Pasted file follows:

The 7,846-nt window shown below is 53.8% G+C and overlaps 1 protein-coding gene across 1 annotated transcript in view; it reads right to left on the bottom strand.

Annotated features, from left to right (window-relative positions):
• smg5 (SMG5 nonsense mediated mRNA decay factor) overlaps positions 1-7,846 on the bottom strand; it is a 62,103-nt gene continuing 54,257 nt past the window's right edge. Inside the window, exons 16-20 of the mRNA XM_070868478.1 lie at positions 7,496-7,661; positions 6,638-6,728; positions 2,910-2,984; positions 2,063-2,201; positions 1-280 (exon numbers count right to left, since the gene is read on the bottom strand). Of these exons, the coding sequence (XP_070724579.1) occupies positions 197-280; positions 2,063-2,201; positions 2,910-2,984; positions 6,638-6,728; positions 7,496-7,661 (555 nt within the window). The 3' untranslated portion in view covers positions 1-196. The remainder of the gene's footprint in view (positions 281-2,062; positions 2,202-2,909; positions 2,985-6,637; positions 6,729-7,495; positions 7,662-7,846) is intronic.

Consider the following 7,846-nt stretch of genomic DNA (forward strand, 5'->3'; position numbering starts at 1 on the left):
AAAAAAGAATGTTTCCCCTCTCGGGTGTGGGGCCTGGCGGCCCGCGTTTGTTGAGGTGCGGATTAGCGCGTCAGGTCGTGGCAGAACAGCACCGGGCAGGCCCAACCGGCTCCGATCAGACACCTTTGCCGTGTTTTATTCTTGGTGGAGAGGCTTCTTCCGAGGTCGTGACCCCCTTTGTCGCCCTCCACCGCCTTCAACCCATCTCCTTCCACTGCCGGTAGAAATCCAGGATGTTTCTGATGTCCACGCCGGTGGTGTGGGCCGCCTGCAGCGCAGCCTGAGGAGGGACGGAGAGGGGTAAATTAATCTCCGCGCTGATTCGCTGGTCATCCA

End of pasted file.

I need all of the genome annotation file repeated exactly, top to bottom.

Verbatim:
The 7,846-nt window shown below is 53.8% G+C and overlaps 1 protein-coding gene across 1 annotated transcript in view; it reads right to left on the bottom strand.

Annotated features, from left to right (window-relative positions):
• smg5 (SMG5 nonsense mediated mRNA decay factor) overlaps positions 1-7,846 on the bottom strand; it is a 62,103-nt gene continuing 54,257 nt past the window's right edge. Inside the window, exons 16-20 of the mRNA XM_070868478.1 lie at positions 7,496-7,661; positions 6,638-6,728; positions 2,910-2,984; positions 2,063-2,201; positions 1-280 (exon numbers count right to left, since the gene is read on the bottom strand). Of these exons, the coding sequence (XP_070724579.1) occupies positions 197-280; positions 2,063-2,201; positions 2,910-2,984; positions 6,638-6,728; positions 7,496-7,661 (555 nt within the window). The 3' untranslated portion in view covers positions 1-196. The remainder of the gene's footprint in view (positions 281-2,062; positions 2,202-2,909; positions 2,985-6,637; positions 6,729-7,495; positions 7,662-7,846) is intronic.

Consider the following 7,846-nt stretch of genomic DNA (forward strand, 5'->3'; position numbering starts at 1 on the left):
AAAAAAGAATGTTTCCCCTCTCGGGTGTGGGGCCTGGCGGCCCGCGTTTGTTGAGGTGCGGATTAGCGCGTCAGGTCGTGGCAGAACAGCACCGGGCAGGCCCAACCGGCTCCGATCAGACACCTTTGCCGTGTTTTATTCTTGGTGGAGAGGCTTCTTCCGAGGTCGTGACCCCCTTTGTCGCCCTCCACCGCCTTCAACCCATCTCCTTCCACTGCCGGTAGAAATCCAGGATGTTTCTGATGTCCACGCCGGTGGTGTGGGCCGCCTGCAGCGCAGCCTGAGGAGGGACGGAGAGGGGTAAATTAATCTCCGCGCTGATTCGCTGGTCATCCA